Critical Context

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Last Updated on May 6, 2015, by eNotes Editorial. Word Count: 513

Beggar on Horseback is similar to the other plays on which Connelly and Kaufman collaborated in this period in that it makes caustic comments on the popularity of the cheap in art over the valuable. In Dulcy (pr., pb. 1921), for example, Leach’s superficiality is revealed through his patronizing statements about William Shakespeare. Like Beggar on Horseback, plays such as Helen of Troy, N.Y. (pr. 1923) and Be Yourself (pr. 1924) do not attack the popular art forms as such, but lampoon the pretensions that argue the superiority of popular taste only because it sells. In one respect, Beggar on Horseback is less compromising than earlier works such as Merton of the Movies (pr. 1922), which suggests that one must come to terms with the vulgar, as Merton does in his cynical contempt for the movies that made him rich.

The yearning for the simple life, which emerges in Neil’s desire to live in a plain little cottage, is another strain that runs through the Connelly and Kaufman plays. In The Deep Tangled Wildwood (pr. 1923), a small town presents a haven for a New York playwright who is tired of the fads and trends of the big city. Connelly developed this longing for an uncluttered existence in more depth in The Farmer Takes a Wife (pr., pb. 1934), which portrays the Erie Canal as a kind of Eden of happy eccentricity.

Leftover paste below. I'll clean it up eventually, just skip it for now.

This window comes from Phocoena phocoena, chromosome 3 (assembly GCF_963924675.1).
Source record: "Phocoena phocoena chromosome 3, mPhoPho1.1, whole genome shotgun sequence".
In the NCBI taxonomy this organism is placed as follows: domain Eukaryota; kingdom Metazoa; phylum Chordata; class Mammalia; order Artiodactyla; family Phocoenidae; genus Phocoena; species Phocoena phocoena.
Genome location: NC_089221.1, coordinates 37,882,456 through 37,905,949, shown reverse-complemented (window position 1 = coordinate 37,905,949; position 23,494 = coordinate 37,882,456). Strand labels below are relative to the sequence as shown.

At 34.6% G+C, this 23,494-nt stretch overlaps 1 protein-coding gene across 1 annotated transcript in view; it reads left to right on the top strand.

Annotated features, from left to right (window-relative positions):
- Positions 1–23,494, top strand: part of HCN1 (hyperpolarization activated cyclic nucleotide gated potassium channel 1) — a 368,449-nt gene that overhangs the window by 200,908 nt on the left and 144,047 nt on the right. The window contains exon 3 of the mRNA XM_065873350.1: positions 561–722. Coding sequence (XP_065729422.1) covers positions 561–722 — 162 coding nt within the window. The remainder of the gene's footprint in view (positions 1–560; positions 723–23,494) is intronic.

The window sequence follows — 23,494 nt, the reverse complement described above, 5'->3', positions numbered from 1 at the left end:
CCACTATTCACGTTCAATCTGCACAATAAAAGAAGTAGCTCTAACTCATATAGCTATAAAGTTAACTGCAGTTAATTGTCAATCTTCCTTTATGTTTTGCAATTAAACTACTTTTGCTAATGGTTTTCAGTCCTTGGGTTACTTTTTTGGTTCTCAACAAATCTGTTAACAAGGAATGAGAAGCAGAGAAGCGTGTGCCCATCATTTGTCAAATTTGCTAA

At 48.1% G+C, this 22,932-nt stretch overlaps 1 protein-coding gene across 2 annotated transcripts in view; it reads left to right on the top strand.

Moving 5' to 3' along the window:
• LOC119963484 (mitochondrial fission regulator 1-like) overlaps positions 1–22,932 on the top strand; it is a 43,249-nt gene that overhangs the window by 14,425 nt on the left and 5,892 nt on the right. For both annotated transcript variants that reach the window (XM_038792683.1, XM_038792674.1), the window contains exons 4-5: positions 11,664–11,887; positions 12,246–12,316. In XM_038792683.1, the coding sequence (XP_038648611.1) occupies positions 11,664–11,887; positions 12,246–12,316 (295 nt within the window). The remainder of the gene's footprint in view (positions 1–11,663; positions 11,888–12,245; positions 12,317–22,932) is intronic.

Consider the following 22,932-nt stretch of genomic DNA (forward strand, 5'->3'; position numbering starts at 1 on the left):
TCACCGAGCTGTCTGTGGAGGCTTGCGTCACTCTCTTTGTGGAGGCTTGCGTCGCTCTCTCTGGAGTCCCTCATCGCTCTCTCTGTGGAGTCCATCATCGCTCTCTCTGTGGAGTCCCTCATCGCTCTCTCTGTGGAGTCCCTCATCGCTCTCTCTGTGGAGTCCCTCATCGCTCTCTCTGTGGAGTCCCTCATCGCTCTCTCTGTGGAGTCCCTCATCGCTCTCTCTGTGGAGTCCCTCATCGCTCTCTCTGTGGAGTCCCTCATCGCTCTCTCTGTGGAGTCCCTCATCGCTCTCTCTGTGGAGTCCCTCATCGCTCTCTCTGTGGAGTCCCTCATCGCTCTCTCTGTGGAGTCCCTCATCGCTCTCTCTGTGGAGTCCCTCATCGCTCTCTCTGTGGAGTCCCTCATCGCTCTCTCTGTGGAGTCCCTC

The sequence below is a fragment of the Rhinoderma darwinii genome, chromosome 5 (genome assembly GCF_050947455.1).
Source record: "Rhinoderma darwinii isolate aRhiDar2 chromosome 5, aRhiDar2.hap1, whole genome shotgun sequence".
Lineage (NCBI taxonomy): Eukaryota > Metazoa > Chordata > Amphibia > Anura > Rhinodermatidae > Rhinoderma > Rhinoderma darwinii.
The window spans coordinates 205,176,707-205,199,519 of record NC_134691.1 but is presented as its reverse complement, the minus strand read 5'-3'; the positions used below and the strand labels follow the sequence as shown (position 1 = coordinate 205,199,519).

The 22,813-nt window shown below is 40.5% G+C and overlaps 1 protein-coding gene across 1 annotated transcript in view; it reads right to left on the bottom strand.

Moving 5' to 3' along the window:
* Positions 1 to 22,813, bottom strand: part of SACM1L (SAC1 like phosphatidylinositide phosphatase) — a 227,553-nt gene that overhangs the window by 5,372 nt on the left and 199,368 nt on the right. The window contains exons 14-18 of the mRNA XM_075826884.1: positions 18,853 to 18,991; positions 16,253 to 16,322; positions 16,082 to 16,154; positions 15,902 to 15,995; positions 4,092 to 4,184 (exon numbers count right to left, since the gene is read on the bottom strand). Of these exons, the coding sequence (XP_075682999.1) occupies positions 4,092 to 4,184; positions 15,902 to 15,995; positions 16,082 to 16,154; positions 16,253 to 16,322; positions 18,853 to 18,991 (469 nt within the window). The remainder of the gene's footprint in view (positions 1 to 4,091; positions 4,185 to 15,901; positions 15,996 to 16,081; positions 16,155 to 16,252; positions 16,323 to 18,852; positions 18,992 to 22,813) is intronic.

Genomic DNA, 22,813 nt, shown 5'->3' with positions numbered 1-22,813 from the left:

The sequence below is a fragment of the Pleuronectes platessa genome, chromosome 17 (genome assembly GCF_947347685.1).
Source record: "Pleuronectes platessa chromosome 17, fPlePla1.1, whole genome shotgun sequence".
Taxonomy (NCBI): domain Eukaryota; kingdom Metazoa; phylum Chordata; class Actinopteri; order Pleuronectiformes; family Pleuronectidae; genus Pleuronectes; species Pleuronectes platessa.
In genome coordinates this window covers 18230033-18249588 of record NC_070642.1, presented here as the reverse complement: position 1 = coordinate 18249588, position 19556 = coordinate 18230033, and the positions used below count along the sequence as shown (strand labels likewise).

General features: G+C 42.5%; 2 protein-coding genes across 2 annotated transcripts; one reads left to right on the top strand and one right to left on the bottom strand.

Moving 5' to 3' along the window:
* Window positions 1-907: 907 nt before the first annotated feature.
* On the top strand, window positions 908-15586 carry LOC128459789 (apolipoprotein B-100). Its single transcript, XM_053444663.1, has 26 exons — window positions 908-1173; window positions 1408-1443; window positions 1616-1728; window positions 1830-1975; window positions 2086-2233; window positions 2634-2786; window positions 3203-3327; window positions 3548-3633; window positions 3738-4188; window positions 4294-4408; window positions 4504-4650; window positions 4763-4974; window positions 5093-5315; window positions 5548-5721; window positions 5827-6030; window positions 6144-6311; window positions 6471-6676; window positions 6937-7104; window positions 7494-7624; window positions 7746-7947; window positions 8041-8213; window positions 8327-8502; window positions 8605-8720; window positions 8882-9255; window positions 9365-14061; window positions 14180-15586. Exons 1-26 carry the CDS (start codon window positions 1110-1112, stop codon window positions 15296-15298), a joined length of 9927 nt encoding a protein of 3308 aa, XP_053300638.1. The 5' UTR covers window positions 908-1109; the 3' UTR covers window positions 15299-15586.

Beggar on Horseback also contains the same elements of domestic comedy that had been featured in two of Connelly and Kaufman’s previous plays. Like Beggar on Horseback, To the Ladies (pr. 1922) and Dulcy are analyses of mismated couples. As in Dulcy, Connelly and Kaufman mate a foolish woman with a sensible man; in To the Ladies on the other hand, the playwrights match a foolish man with a wise woman. Beggar on Horseback, however, rejects the rather simple conclusion reached by both of these plays that happiness is best achieved by both a pleasant marriage and a profitable business career. Beggar on Horseback proposes that a man can be poor but still be happy as long as he is pursuing his muse and is bolstered by a loving wife, like the wife in To the Ladies.

Beggar on Horseback is the most successful of the Connelly and Kaufman collaborations. It is also important from a historical viewpoint as being the first American drama to make successful use of expressionism on the commercial stage. This play not only is one of the few of Connelly and Kaufman’s plays that remains relevant but it also anticipated innovative plays in other genres. To a certain extent, the dream in Beggar on Horseback resembles the absurdist plays of Edward Albee, Eugène Ionesco, and Samuel Beckett. In the final analysis, though, one cannot quite label Beggar on Horseback as a precursor to these plays because Connelly and Kaufman never arrive at a total rejection of the world. The optimistic note on which Beggar on Horseback ends resounded again and again in the plays that both Kaufman and Connelly wrote after they had gone their separate ways.

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